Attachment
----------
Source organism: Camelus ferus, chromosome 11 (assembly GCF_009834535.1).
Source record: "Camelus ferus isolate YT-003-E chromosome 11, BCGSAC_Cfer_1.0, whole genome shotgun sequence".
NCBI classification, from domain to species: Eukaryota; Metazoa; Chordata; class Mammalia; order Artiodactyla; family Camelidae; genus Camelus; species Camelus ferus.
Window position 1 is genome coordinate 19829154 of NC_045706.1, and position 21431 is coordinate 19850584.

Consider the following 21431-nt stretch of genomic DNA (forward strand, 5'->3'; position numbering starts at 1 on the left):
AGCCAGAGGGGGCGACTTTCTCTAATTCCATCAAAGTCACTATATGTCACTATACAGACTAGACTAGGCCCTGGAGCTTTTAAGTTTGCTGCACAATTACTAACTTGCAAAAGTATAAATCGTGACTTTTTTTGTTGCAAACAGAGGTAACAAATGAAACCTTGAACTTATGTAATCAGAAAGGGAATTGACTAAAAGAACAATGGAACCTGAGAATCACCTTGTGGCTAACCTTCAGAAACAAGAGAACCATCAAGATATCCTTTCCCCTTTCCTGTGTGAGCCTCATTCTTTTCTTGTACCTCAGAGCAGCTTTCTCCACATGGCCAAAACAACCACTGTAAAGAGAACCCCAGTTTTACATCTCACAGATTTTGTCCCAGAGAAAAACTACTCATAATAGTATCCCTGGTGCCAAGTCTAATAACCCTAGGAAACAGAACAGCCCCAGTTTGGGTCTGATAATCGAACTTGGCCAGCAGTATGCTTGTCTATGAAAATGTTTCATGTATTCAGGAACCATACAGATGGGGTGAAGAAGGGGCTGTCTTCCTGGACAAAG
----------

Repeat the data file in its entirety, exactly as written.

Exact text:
Source organism: Camelus ferus, chromosome 11 (assembly GCF_009834535.1).
Source record: "Camelus ferus isolate YT-003-E chromosome 11, BCGSAC_Cfer_1.0, whole genome shotgun sequence".
NCBI classification, from domain to species: Eukaryota; Metazoa; Chordata; class Mammalia; order Artiodactyla; family Camelidae; genus Camelus; species Camelus ferus.
Window position 1 is genome coordinate 19829154 of NC_045706.1, and position 21431 is coordinate 19850584.

Consider the following 21431-nt stretch of genomic DNA (forward strand, 5'->3'; position numbering starts at 1 on the left):
AGCCAGAGGGGGCGACTTTCTCTAATTCCATCAAAGTCACTATATGTCACTATACAGACTAGACTAGGCCCTGGAGCTTTTAAGTTTGCTGCACAATTACTAACTTGCAAAAGTATAAATCGTGACTTTTTTTGTTGCAAACAGAGGTAACAAATGAAACCTTGAACTTATGTAATCAGAAAGGGAATTGACTAAAAGAACAATGGAACCTGAGAATCACCTTGTGGCTAACCTTCAGAAACAAGAGAACCATCAAGATATCCTTTCCCCTTTCCTGTGTGAGCCTCATTCTTTTCTTGTACCTCAGAGCAGCTTTCTCCACATGGCCAAAACAACCACTGTAAAGAGAACCCCAGTTTTACATCTCACAGATTTTGTCCCAGAGAAAAACTACTCATAATAGTATCCCTGGTGCCAAGTCTAATAACCCTAGGAAACAGAACAGCCCCAGTTTGGGTCTGATAATCGAACTTGGCCAGCAGTATGCTTGTCTATGAAAATGTTTCATGTATTCAGGAACCATACAGATGGGGTGAAGAAGGGGCTGTCTTCCTGGACAAAG